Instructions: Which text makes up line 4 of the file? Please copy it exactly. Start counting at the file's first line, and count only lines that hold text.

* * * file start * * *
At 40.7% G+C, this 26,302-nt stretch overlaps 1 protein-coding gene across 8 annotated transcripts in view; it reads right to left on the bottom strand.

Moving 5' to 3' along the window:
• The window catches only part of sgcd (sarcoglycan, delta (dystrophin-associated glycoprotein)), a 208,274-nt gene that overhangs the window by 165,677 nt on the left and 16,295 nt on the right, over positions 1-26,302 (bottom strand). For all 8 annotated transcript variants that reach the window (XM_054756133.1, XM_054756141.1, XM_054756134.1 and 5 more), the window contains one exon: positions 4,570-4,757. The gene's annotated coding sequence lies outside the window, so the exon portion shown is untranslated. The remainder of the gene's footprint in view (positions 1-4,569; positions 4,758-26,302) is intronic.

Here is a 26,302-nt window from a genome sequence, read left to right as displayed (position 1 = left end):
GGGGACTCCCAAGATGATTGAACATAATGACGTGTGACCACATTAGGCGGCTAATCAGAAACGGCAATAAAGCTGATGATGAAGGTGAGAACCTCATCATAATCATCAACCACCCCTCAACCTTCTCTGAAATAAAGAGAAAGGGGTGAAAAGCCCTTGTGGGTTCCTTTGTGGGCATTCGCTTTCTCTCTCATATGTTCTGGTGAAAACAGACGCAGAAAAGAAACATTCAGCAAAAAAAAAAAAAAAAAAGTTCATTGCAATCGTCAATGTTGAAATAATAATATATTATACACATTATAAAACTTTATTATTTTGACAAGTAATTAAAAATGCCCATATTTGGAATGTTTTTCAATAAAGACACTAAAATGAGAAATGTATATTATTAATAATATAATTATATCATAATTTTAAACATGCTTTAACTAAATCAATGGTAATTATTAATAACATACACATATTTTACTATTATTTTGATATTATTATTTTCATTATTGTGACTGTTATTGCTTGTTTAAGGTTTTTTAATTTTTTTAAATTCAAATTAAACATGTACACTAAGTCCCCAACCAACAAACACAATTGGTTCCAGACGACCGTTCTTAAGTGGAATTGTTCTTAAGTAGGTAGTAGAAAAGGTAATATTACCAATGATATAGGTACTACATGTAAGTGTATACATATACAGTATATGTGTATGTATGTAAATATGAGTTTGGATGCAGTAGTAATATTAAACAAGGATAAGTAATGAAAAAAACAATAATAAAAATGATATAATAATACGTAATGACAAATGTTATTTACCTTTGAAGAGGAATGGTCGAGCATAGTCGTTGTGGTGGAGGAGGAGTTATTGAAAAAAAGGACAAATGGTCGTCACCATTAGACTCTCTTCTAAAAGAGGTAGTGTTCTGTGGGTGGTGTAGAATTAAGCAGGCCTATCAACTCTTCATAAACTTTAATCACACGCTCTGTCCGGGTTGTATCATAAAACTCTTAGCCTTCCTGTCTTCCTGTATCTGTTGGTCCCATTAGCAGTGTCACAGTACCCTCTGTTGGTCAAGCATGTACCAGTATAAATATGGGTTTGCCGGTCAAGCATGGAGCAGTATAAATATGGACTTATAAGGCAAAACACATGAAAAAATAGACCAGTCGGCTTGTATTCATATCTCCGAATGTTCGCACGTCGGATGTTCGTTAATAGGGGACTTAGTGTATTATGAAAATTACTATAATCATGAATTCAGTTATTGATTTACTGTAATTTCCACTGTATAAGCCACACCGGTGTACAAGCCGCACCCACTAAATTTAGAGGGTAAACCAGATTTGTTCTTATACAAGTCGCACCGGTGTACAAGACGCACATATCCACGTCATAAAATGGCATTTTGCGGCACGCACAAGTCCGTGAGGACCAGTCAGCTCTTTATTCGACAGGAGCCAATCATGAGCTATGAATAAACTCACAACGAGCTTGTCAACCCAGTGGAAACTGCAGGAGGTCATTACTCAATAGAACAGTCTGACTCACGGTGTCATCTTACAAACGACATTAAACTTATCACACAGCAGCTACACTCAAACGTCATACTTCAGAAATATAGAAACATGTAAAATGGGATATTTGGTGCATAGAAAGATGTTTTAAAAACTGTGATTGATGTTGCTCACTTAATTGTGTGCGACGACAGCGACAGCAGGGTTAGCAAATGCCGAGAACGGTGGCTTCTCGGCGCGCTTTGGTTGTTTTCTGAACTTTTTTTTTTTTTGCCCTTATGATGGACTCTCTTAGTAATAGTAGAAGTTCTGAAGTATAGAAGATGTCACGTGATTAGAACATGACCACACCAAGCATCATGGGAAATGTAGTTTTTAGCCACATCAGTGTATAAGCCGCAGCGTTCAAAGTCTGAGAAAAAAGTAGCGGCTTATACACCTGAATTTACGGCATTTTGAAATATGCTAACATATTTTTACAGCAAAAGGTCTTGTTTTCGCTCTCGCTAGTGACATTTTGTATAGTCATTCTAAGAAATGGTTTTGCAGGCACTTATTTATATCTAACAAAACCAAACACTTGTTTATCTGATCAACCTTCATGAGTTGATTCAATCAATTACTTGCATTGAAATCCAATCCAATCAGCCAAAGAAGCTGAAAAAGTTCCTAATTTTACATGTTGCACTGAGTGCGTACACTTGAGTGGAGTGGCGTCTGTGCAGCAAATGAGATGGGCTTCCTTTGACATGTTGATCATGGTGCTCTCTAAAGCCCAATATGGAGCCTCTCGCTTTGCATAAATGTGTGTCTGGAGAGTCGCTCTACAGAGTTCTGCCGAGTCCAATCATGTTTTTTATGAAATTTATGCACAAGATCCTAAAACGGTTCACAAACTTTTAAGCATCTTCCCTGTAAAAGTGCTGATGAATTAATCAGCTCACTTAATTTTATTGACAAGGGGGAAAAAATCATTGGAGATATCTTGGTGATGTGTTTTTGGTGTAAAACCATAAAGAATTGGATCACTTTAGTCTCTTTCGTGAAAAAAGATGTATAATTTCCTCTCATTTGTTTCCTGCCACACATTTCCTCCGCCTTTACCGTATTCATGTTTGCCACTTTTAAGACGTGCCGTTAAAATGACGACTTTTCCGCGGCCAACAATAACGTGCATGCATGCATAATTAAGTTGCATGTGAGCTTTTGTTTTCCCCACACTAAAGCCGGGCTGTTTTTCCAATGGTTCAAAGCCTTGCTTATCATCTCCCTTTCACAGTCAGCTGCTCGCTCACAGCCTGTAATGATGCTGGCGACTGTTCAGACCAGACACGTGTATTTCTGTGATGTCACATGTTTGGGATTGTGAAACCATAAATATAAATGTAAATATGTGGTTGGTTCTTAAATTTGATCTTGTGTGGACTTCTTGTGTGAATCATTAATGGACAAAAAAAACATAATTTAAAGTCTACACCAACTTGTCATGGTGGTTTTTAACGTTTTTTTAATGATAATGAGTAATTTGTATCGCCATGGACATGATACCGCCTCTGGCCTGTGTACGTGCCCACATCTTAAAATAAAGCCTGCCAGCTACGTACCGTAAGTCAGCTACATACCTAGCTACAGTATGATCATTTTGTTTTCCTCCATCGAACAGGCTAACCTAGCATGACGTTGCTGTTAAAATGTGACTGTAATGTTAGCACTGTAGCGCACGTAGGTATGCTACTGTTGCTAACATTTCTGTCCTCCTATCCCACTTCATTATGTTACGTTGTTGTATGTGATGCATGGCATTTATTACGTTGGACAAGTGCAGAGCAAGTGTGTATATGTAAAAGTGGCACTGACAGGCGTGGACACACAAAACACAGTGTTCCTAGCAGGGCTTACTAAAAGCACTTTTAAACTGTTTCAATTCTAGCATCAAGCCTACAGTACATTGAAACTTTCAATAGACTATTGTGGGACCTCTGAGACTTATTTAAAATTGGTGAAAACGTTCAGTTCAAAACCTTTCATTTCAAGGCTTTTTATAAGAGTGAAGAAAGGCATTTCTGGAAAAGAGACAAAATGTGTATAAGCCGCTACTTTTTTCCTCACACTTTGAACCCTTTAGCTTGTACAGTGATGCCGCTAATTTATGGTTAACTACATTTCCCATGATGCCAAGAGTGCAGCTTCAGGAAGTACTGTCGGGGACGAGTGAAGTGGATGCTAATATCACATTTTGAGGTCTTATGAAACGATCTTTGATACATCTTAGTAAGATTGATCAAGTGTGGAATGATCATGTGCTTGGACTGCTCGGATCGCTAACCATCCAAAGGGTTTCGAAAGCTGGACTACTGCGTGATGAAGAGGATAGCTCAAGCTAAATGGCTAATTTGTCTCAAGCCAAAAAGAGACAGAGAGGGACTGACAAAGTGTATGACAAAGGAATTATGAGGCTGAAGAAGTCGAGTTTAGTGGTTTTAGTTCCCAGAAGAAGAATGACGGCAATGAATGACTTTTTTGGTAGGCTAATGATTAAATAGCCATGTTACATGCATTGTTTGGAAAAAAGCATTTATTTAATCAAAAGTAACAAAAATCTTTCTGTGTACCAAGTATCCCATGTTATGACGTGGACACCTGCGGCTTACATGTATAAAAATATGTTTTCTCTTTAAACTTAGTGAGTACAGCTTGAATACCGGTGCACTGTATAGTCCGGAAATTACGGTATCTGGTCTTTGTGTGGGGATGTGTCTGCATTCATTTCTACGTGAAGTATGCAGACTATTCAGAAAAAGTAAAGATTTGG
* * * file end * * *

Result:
Here is a 26,302-nt window from a genome sequence, read left to right as displayed (position 1 = left end):